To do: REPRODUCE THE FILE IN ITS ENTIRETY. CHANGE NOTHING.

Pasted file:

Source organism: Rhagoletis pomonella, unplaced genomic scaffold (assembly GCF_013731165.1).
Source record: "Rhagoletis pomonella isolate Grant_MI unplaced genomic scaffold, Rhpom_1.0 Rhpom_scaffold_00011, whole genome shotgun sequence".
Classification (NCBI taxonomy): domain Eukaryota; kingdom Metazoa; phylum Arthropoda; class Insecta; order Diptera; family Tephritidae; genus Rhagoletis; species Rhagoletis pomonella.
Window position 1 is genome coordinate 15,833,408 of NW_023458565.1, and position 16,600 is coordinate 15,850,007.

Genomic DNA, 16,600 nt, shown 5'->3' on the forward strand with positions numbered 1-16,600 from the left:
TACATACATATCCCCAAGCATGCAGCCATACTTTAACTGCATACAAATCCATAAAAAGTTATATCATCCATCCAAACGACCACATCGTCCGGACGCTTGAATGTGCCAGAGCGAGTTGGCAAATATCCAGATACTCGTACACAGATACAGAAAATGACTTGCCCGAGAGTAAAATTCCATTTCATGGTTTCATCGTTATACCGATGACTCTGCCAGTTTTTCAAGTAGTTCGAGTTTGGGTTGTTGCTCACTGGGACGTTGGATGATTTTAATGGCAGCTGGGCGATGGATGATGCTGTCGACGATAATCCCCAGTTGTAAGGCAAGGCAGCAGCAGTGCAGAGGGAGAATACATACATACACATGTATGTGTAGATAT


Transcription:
Source organism: Rhagoletis pomonella, unplaced genomic scaffold (assembly GCF_013731165.1).
Source record: "Rhagoletis pomonella isolate Grant_MI unplaced genomic scaffold, Rhpom_1.0 Rhpom_scaffold_00011, whole genome shotgun sequence".
Classification (NCBI taxonomy): domain Eukaryota; kingdom Metazoa; phylum Arthropoda; class Insecta; order Diptera; family Tephritidae; genus Rhagoletis; species Rhagoletis pomonella.
Window position 1 is genome coordinate 15,833,408 of NW_023458565.1, and position 16,600 is coordinate 15,850,007.

Genomic DNA, 16,600 nt, shown 5'->3' on the forward strand with positions numbered 1-16,600 from the left:
TACATACATATCCCCAAGCATGCAGCCATACTTTAACTGCATACAAATCCATAAAAAGTTATATCATCCATCCAAACGACCACATCGTCCGGACGCTTGAATGTGCCAGAGCGAGTTGGCAAATATCCAGATACTCGTACACAGATACAGAAAATGACTTGCCCGAGAGTAAAATTCCATTTCATGGTTTCATCGTTATACCGATGACTCTGCCAGTTTTTCAAGTAGTTCGAGTTTGGGTTGTTGCTCACTGGGACGTTGGATGATTTTAATGGCAGCTGGGCGATGGATGATGCTGTCGACGATAATCCCCAGTTGTAAGGCAAGGCAGCAGCAGTGCAGAGGGAGAATACATACATACACATGTATGTGTAGATAT